Taking Care of Business

Alan Hooper is the man behind many Fort Lauderdale staples, leaving his mark on Tarpon Bend, YOLO, Avenue Lofts and more. See what he has in store for South Florida.
Alan Hooper is the man behind many Fort Lauderdale staples, leaving his mark on Tarpon Bend, YOLO, Avenue Lofts and more. See what he has in store for South Florida.

Two fellows thought they recognized each other in a Los Angeles restaurant. Alan Hooper was there for the Florida State–Brigham Young football game. Tim Petrillo was celebrating his wife’s college graduation. They were both from Fort Lauderdale, and made plans to meet back home. That was 1996. It was the start of a business partnership that has produced some of the area’s more distinctive restaurants and residential buildings.

“He convinced me not to go into the bar business by myself,” Hooper says. “I later realized he did it to control construction costs. He had a motive. That was pretty smart.”

A current project, now underway, is at a familiar restaurant location. The corner of 13th Avenue and Las Olas Boulevard was once Bar Amici, a power cocktail-hour spot, and later the Boulevard Café. Most recently, it was M Bar, which abandoned the comfortable neighborhood ambience in favor of cold modernity. That idea flopped spectacularly, lasting barely a year, its only distinction being some online reviews that were almost comically negative. The location has been closed for almost two years. The new restaurant (the name is a state secret) is scheduled to open in early summer, and if a track record means anything, you can anticipate a restoration of success on a convenient corner.

That track record began with Himmarshee Bar & Grille in Fort Lauderdale’s historic district. Petrillo had already established a name with Mark’s Place in Miami Beach and later Fort Lauderdale. The Broward Center for the Performing Arts had revived the city’s oldest business section along the New River, and Hooper designed a new building to look like a renovation, with exposed ducts on the ceiling – the kind of renewal you might see in a Washington, D.C., or New York basement.

“I told the guys doing the plaster not to make it look too neat, to give it the feel of an old place,” says Hooper. It worked, and soon after the pair bought a building on the corner, fronting the Florida East Coast Railway. They turned it into the still-popular Tarpon Bend. They sold Himmarshee Bar & Grille (now The Dubliner), but they still own the building. More recent ventures include YOLO and Vibe on Las Olas Boulevard, and S3 on Fort Lauderdale beach.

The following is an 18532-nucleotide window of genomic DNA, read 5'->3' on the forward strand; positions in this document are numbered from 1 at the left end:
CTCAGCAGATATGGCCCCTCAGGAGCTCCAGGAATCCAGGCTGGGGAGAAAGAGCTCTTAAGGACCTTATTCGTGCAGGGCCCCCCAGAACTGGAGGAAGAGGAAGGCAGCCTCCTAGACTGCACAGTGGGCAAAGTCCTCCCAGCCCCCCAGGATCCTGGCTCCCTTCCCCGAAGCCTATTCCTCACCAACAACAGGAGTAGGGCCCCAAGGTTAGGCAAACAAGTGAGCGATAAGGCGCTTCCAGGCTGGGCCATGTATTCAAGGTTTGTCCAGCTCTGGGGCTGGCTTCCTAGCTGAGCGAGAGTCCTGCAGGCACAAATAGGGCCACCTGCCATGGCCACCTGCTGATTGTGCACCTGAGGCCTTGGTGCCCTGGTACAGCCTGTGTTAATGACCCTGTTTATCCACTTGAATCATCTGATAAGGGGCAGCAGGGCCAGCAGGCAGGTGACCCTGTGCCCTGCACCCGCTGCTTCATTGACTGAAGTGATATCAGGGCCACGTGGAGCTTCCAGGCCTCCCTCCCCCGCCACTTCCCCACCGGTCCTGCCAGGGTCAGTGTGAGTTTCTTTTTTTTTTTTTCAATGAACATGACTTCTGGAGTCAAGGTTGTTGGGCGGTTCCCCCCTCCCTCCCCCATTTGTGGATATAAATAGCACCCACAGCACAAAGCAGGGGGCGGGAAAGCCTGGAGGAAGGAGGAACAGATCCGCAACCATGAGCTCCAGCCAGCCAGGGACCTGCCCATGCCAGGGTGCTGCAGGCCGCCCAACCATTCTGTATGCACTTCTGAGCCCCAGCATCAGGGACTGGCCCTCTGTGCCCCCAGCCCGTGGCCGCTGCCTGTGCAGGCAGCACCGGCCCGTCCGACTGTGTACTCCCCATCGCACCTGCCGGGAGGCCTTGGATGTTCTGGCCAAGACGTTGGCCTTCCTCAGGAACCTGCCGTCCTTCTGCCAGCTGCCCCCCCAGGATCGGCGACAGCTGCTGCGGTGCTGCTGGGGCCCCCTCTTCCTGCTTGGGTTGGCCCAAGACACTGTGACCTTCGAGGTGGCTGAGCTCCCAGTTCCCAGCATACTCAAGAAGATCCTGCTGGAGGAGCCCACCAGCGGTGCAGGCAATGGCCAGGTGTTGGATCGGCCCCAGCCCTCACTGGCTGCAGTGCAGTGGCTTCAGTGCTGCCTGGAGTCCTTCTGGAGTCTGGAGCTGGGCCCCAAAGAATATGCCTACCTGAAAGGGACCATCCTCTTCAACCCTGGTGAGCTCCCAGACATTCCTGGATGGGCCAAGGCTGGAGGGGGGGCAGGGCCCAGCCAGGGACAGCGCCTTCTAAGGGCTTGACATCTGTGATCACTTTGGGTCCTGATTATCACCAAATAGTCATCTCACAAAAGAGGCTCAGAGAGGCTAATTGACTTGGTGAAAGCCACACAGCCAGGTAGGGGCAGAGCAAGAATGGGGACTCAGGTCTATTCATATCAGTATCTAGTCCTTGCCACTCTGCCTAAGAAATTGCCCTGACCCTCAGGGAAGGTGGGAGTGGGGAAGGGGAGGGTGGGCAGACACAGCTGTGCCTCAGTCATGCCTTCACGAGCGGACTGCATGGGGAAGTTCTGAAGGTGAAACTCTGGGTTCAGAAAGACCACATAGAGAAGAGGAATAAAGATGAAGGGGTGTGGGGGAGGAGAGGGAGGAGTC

Restaurants were a career shift for Hooper, who started in business doing condo renovations.

“I fixed toilets, cleaned carpets, did all the renovations,” he recalls. “But I found the business way too volatile, too emotional, so I decided to concentrate on commercial property.”

Although restaurants may be the more visible activity, he and his partners do real estate projects, notably Avenue Lofts in downtown Fort Lauderdale. That was a fast sellout in 2005, but not exactly the way it was conceived. The concept was for people to live and work in the same space, but it turned out most of the buyers wanted just to be residents and didn’t fancy office activity in the same building.

“The ground floor is all offices, it’s an ‘above shop’ building,” Hooper explains. “We found ‘live-work’ a hard concept. And yet it was the high ceilings design and industrial effect that drew people.”

The relationship that developed by accident in Los Angeles 
includes the real estate ventures.

“We are partners in everything,” Hooper says. “I know the real estate side; Tim [Petrillo] runs the restaurants. It’s a unique situation. In most mixed-use projects, the ground floor is either rentals or restaurants. And developers sometimes don’t consider the restaurant aspects when they design a building. It gives us a niche not a lot of development firms have.”

Two other members of their group are less visible. Peter Bouloukos is their head chef who goes back with Petrillo to their Mark’s days. You don’t see him a lot, but you can sure taste his work. Financier Steve Halmos is also a business partner.

Hooper is 49, but looks younger with dark curly hair, an in-shape frame and a ready grin. He was born in Fort Lauderdale and lives only a few doors from the house where he grew up in the Coral Ridge Country Club. He used to play football on the golf course, and saw Jimmy Evert teaching his daughter Chris tennis at Holiday Park. After 12 years at the Nova schools, he attended Florida State University. His loyalty to his alma mater is reflected in his alumni activity, and in a current project, College Town, in Tallahassee. The first phase of the 36,000-square-foot complex is underway. It will eventually include retail, student housing units, rentals for alumni boosters arriving for weekend football games, and corporate rentals directed to business interests that frequent the state capital. There’s also the possibility of a boutique hotel on the site.

Closer to home, and buoyed by the success of Avenue Lofts, the partners are planning to take advantage of the Wave, the streetcar that will link high-traffic downtown destinations with the coming FEC Railway station near Broward Boulevard. The project will be 200 units, including lofts, in the vicinity of the county courthouse, bringing workforce residences conveniently close to the courthouse, while offering access to what will soon be a busy passenger corridor on the FEC.

And don’t be surprised if he finds a way to feed them at the same time.

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